Beefing Up to Beat Cancer

For patients at Texas Children’s Hospital, food is the best medicine.

By Steven Devadanam February 5, 2016 Published in the February 2016 issue of Houstonia Magazine

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Image: Todd Spoth

When your 16-month-old child is battling an inoperable brain tumor, the tiniest victory is cause for celebration. That’s why Karen Garmon is all smiles as she sits in a treatment room at Texas Children’s Hospital (TCH): her son Charlie has gained weight. Twenty grams, in one week, to be exact.

When he was nine months old, Charlie began to lose weight, despite the fact that he was continually eating. “It went on for months,” Garmon recalls, “until he was skin and bones.” After a trip to Texas Children’s ER last August, Charlie was diagnosed with a pilocytic astrocytoma, a type of juvenile brain tumor that can cause impaired vision, hormonal imbalances, paralysis and abnormal thinness.

Charlie’s family learned that surgery wouldn’t be an option, due to the mass’s location near the hypothalamus. In addition, the tumor had unleashed an extremely rare disorder called diencephalic syndrome, which had caused Charlie’s beleaguered body to become hypermetabolic, endlessly burning through calories and his own body fat, even when he was at rest. The only effective treatment, aggressive chemotherapy, left the boy nauseated and vomiting. “He had sunken eyes, loose skin—he was wasting away,” says Garmon. “It was very, very hard to watch.”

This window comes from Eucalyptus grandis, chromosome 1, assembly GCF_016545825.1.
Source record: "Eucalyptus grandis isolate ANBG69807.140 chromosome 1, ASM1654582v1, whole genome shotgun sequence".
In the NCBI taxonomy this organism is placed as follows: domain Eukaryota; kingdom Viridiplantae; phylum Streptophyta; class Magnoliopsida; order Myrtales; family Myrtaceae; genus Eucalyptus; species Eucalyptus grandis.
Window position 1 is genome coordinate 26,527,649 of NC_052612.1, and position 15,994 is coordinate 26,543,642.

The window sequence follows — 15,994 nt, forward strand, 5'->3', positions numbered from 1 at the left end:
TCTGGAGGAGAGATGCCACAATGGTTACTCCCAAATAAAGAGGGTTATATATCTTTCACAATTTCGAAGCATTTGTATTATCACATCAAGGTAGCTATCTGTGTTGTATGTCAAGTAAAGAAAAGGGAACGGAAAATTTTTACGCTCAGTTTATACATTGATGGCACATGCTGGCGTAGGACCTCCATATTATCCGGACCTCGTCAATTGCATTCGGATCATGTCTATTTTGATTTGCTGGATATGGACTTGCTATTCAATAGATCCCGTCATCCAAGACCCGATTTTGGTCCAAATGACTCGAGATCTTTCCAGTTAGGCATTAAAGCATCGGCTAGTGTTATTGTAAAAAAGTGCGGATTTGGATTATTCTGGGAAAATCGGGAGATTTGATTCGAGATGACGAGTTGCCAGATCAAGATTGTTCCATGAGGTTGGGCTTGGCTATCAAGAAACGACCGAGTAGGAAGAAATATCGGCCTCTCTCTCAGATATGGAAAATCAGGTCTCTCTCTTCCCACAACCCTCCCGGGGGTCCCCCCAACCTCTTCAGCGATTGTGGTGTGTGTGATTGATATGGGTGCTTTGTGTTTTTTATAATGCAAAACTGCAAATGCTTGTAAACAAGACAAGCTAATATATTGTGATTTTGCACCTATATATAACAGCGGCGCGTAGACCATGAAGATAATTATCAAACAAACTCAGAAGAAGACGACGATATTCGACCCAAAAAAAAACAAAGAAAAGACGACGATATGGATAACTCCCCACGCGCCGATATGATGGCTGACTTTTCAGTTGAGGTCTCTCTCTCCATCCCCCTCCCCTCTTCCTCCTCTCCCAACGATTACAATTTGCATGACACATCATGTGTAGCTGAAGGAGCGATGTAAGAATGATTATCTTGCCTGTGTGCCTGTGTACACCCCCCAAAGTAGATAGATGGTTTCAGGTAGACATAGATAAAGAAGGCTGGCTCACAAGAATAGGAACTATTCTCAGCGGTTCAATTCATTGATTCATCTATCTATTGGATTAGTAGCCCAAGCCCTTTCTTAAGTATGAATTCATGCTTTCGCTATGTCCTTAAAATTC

For Charlie’s 20 grams of progress, Garmon credits TCH’s Heather Garza, the young woman the boy is presently serenading with shrieks and giggles as he bangs on the keys of his LeapFrog toy piano. “He looks like a little boy again,” says Garmon. “Heather has been one of our biggest blessings through all this.”

Garza, 30, joined TCH’s Cancer and Hematology Center last July, moving to Houston from Austin, where she had worked at the Children's Blood and Cancer Center. A licensed, registered dietitian who’s board-certified in pediatric nutrition, Garza describes her work as “medical nutrition therapy,” which makes treatments for cancer, blood disorders, and other illnesses more effective, and improves overall patient health.

“Before Heather, we would always encourage families to consult with an outpatient dietitian, which didn’t always happen because they were already overwhelmed,” says ZoAnn Dreyer, the co-director of TCH’s Long Term Survival Clinic. “Now, with Heather on site, we can address serious issues immediately, before the patient even leaves.”

Garza became interested in childhood nutrition a decade ago, after her nephew was born with a congenital heart defect. In her world, food is medicine. “Kids who’re malnourished just don’t respond well to treatment,” she says.

To help patients—who range from infants to young adults—get what they need, Garza provides advice on appetite-stimulating medications, as well as the interaction between foods consumed and therapy prescribed. And she works to foster a healthy, long-term attitude toward food.

In Charlie’s case, supplements have helped him progress. These are not only expensive but denied by his parents’ insurance, so family members and anonymous donors have stepped in to supply them. Charlie’s life will be full of challenges, but his family’s prepared to face them. “The tumor isn’t operable or curable,” says his father, Heath Garmon, “but it’s not terminal, and it’s manageable. The doctors say these kids can have a relatively normal life.”

As for Garza, she can’t wait to put even more pounds on the boy. “I just want these children to stay well-nourished and continue to grow, and to help them feel as if they weren’t even going through treatment,” she says, flashing a smile at Charlie. “I want them to experience life to the fullest and have little celebrations every day.”

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